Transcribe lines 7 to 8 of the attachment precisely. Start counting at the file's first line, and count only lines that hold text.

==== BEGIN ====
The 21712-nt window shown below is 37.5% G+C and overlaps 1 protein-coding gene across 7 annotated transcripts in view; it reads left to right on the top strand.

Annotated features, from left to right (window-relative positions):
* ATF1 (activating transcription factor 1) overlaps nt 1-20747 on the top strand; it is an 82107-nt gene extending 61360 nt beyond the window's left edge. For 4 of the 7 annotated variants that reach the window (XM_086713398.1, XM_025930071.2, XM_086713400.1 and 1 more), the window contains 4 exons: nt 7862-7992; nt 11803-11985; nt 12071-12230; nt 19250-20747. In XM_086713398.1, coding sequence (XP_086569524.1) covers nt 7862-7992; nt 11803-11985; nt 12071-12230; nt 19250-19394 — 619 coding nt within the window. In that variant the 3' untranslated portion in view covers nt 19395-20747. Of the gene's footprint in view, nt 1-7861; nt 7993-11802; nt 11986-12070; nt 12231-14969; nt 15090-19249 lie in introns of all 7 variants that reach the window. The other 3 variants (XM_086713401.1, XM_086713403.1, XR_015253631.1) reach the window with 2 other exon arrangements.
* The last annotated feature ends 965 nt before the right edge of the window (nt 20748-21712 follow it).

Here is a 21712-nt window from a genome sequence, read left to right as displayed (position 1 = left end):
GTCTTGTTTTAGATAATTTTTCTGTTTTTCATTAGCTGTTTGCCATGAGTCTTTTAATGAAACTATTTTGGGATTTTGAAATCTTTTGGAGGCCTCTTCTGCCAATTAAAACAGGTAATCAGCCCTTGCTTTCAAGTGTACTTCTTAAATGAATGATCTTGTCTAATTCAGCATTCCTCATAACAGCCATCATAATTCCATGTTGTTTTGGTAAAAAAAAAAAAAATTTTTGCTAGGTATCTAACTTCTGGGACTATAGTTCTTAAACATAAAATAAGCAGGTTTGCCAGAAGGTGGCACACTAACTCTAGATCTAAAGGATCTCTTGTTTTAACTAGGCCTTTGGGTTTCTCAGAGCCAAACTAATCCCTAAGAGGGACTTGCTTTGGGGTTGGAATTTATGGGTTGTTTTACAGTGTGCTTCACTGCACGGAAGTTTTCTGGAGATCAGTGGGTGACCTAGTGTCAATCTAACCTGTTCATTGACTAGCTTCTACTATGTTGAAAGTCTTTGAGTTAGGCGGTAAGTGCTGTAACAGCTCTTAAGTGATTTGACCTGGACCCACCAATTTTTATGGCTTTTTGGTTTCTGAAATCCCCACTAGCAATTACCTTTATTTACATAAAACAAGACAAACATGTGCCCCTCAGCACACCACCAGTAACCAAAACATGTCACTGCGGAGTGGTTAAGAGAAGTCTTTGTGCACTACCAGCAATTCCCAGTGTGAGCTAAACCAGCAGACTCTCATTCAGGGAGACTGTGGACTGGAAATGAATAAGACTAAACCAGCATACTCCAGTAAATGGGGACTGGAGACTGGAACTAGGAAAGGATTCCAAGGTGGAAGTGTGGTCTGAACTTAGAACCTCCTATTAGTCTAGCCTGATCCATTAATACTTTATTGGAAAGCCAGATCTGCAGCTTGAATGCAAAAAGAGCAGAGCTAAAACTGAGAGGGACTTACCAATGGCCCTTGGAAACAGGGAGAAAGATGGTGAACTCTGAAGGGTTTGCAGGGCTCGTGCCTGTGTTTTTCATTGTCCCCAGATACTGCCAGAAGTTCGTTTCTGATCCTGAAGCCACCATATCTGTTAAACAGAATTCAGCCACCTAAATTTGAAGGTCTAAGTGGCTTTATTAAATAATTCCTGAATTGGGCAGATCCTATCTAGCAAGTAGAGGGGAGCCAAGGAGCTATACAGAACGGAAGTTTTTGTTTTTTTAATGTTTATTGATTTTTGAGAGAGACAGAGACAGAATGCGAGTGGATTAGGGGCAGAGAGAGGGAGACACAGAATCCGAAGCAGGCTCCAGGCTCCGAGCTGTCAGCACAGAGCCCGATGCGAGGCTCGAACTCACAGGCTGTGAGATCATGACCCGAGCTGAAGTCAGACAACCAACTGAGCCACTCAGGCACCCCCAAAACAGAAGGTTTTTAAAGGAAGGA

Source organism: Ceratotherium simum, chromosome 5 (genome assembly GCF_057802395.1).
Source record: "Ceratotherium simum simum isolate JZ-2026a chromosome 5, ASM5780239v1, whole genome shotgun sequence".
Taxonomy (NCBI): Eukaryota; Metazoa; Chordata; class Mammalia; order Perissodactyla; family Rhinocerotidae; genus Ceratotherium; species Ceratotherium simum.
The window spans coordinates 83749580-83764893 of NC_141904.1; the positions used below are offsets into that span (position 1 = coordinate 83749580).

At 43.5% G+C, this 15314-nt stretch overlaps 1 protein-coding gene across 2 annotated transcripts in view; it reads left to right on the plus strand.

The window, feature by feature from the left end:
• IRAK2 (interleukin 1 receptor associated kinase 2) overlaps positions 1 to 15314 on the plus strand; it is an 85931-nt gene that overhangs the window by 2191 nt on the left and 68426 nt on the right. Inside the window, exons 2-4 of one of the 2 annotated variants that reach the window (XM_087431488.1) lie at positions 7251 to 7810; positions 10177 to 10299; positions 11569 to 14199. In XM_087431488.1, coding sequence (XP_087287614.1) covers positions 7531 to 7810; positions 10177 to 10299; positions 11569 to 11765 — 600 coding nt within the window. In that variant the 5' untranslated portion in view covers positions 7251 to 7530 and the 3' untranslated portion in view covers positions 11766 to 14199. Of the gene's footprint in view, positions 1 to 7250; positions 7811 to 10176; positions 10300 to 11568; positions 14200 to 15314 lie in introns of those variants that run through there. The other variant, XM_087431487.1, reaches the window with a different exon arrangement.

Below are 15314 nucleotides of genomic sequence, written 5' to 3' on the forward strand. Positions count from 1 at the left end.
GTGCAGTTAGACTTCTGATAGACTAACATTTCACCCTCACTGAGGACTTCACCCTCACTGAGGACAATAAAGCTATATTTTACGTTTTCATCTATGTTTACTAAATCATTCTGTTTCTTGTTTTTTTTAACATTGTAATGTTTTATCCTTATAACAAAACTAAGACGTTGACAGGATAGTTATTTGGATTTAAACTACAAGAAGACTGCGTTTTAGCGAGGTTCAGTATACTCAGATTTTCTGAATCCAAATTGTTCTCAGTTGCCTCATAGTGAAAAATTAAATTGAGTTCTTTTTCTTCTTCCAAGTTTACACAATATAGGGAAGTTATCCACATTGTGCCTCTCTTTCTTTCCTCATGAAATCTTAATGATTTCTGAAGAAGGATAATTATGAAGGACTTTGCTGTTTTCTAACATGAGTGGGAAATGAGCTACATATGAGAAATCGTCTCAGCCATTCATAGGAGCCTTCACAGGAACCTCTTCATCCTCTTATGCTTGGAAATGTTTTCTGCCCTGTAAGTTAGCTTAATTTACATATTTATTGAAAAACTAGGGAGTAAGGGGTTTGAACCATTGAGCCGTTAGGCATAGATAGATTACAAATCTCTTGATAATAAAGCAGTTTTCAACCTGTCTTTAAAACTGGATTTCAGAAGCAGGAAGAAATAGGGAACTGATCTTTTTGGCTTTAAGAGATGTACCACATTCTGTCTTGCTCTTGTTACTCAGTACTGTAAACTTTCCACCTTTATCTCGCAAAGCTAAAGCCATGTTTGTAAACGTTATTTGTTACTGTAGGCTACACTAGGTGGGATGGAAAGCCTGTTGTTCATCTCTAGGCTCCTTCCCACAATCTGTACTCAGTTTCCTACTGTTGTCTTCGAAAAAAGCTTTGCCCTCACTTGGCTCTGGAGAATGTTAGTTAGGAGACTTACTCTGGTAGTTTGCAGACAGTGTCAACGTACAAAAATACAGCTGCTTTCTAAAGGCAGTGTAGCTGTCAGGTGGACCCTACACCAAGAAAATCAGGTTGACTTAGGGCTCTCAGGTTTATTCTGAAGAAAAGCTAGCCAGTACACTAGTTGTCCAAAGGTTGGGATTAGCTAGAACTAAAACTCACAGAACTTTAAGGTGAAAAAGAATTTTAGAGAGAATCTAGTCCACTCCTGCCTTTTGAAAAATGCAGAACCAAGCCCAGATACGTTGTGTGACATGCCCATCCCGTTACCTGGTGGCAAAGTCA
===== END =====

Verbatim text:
Source organism: Ceratotherium simum, chromosome 5 (genome assembly GCF_057802395.1).
Source record: "Ceratotherium simum simum isolate JZ-2026a chromosome 5, ASM5780239v1, whole genome shotgun sequence".